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The Bailout’s Breaks: Wall Street Rescue Provides Tax Credits, Deductions (Part 2 of 2)

Mark E. Battersby |

The Emergency Economic Stabilization Act of 2008 (EESA) is designed to solve the credit crunch in the financial markets, but it’s also one of the biggest tax bills in recent years.
Many drycleaners will be affected by the rescue bill, thanks to almost 300 changes to the tax laws — including tax breaks expected to save taxpayers a whopping $150 billion.CONTRIBUTIONS AND S-CORP CHARITABLE DEDUCTIONS
The law gives businesses enhanced deductions for contributions of food to charitable organizations, as well as donations of books and computer equipment to qualifying schools. Shareholders in S corporations are also eligible for special tax treatment when making charitable contributions of qualifying property.
The EESA also extends a special rule allowing S-Corp shareholders to take into account a pro-rata share of charitable deductions, even if the deduction exceeds the shareholder’s adjusted basis in the S Corp. Better still, the tax savings from this EESA provision are expected to be approximately $132 million over 10 years.THE NEW MARKETS TAX CREDIT
The New Markets Tax Credit is one of a few incentives in the tax law designed to encourage taxpayers to invest in or make loans to small businesses in economically distressed areas. In today’s credit crunch, extension of the New Markets Tax Credit may help many drycleaning businesses secure financing that otherwise might not be available.
The total credit equals 39% of the investment over seven years. Set to expire at the end of 2008, the New Markets Tax Credit has been extended through December 2009, and is expected to generate tax savings of $1.3 billion over 10 years.PLUG IN TO A SPECIAL TAX CREDIT
For the more adventurous, EESA establishes a unique new tax credit for plug-in electric vehicles; for passenger vehicles and light trucks, it ranges from $2,500 to $7,500. Under the new rules, any business purchasing a plug-in electric vehicle will benefit from tax savings estimated to exceed a total of $758 million over the next 10 years.
If a new plug-in electric vehicle isn’t in the cards, a new fringe benefit for workers who commute might be of interest. Under the new law, employers are allowed to provide employees who commute to work by bicycle limited fringe benefits to offset the costs of such commuting. That means it’s tax-free to the commuter, and tax-deductible for the drycleaning business.THE UPSIDE OF THE SAVINGS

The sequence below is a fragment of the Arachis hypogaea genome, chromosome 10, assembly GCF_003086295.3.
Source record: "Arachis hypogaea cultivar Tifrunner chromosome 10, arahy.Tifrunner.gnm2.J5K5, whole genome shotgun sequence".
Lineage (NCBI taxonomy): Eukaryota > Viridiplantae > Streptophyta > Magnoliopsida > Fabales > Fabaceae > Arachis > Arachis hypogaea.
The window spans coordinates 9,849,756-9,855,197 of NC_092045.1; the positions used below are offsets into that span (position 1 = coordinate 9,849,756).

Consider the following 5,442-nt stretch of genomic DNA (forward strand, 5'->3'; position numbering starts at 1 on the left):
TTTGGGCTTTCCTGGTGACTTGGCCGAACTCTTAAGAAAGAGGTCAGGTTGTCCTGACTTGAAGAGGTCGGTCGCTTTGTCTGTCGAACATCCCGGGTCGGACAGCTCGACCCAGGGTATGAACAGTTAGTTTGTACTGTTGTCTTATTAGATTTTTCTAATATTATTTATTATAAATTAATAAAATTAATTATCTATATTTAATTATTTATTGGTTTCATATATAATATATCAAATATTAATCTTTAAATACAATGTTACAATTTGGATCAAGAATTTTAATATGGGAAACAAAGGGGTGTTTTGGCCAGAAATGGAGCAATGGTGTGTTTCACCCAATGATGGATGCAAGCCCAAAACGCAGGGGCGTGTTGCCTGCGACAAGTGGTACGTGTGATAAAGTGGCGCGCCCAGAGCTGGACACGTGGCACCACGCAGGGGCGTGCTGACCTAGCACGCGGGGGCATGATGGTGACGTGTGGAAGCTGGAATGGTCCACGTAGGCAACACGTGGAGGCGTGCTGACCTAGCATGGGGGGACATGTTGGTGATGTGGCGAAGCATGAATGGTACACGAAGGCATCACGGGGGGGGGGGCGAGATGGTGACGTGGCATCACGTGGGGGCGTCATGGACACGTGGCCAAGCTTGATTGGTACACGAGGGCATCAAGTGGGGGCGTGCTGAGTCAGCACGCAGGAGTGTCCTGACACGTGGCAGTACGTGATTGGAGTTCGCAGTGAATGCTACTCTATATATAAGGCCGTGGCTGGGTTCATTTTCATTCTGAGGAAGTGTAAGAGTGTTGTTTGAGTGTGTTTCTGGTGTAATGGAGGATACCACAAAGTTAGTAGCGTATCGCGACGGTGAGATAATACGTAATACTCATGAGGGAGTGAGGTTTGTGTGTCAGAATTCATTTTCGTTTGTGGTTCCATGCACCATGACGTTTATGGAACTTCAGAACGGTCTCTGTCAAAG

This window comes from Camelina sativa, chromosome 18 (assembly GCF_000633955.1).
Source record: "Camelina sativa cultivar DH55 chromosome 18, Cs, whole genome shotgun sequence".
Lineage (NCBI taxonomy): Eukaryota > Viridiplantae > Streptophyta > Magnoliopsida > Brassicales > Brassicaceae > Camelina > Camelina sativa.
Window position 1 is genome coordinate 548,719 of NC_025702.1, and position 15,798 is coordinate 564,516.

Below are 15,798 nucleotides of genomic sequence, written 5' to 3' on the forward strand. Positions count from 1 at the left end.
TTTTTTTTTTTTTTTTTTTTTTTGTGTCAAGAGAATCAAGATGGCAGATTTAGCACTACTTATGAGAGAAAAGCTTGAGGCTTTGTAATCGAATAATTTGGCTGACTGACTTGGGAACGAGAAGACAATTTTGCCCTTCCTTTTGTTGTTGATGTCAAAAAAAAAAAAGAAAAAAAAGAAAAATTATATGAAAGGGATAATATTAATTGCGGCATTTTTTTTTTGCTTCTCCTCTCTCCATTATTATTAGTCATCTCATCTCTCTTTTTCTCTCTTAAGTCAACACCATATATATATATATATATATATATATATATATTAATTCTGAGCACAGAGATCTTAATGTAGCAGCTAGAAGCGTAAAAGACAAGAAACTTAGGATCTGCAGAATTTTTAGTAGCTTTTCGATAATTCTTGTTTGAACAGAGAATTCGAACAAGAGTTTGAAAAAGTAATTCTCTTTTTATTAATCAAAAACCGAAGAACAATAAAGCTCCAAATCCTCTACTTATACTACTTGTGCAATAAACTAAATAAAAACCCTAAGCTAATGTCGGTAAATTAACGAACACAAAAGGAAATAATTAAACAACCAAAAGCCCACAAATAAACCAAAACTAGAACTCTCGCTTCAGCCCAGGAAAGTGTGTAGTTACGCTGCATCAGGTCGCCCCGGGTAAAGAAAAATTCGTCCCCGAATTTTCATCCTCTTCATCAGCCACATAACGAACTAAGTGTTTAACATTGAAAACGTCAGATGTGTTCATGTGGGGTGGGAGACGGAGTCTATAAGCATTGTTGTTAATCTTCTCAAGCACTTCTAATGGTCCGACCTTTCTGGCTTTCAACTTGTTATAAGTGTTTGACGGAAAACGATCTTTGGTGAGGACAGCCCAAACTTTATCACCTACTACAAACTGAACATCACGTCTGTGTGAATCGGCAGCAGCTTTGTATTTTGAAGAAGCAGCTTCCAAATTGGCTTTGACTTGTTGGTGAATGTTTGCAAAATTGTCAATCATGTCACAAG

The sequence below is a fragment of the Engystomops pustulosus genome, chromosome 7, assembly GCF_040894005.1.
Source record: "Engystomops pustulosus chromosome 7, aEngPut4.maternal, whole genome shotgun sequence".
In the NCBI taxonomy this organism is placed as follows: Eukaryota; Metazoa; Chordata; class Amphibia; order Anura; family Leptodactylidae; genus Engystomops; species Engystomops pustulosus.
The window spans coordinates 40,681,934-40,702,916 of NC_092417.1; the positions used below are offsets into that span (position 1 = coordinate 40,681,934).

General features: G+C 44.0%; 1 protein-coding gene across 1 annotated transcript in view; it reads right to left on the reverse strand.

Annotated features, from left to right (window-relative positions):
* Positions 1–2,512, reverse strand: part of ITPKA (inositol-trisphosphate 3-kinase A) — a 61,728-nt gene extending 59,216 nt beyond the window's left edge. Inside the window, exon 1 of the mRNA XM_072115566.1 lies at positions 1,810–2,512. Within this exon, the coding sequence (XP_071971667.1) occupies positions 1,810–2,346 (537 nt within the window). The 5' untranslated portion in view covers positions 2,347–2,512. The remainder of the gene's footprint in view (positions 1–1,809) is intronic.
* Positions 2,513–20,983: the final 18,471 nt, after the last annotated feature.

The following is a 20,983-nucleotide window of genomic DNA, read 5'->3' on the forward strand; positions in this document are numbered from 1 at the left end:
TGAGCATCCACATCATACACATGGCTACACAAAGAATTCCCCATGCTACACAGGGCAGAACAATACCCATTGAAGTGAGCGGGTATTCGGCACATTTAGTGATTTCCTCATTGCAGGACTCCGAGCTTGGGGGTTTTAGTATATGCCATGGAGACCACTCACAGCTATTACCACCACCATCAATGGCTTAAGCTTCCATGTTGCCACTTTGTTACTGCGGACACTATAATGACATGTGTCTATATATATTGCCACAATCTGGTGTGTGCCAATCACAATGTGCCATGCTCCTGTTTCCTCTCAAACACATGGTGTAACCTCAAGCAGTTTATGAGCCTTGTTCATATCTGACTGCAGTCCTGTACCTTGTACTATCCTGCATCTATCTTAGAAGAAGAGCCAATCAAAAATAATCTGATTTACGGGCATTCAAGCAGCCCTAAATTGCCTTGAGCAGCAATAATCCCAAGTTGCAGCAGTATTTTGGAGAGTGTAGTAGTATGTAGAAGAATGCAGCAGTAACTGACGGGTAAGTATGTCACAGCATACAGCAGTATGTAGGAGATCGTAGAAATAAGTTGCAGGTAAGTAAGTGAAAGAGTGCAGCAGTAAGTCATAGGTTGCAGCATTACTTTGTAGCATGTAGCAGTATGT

Although these tax breaks were passed with minimal “offsets” or “revenue enhancers,” there are provisions designed to offset losses in federal tax revenues. About $44 billion in tax offsets mean some taxpayers will see tax increases. The Federal Unemployment Tax Act (FUTA) surtax is one such enhancer.
FUTA imposes a 6.2% gross tax rate on the first $7,000 paid annually by employers. In 1976, Congress passed a temporary surtax of 0.2% of taxable wages to be added to the permanent FUTA tax rate; the temporary surtax was subsequently extended through 2008. EESA extends the surtax for one year only — at an estimated total cost of $1.5 billion over 10 years.IS THAT ALL THERE IS?
There may be much more legislation on tap. The question remains whether to extend many of the temporary provisions enacted in the Economic Growth & Tax Relief Reconciliation Act of 2001 (EGTRRA), such as lower individual marginal income tax rates and relief of the marriage “penalty.”
EGTRRA also repealed the federal estate tax, but only for 2010. These temporary provisions will expire after 2010. Additionally, lower capital-gains and dividend tax rates will sunset within the next few years.
Under Congressional requirements, the effects of provisions included in the Emergency Economic Stabilization Act of 2008 were estimated over a 10-year period for budgeting purposes, but the lion’s share of the outlays will occur in the 2008 and 2009 tax years. Consequently, tax planning takes on a special urgency this year for every drycleaning business, business owner and professional who wishes to take full advantage of these new — and in many cases, temporary — tax breaks.Click here for Part 1 of this story!
 

About the author

Mark E. Battersby

Freelance Writer

Mark E. Battersby is a freelance writer specializing in finance and tax topics based in Ardmore, Pa.

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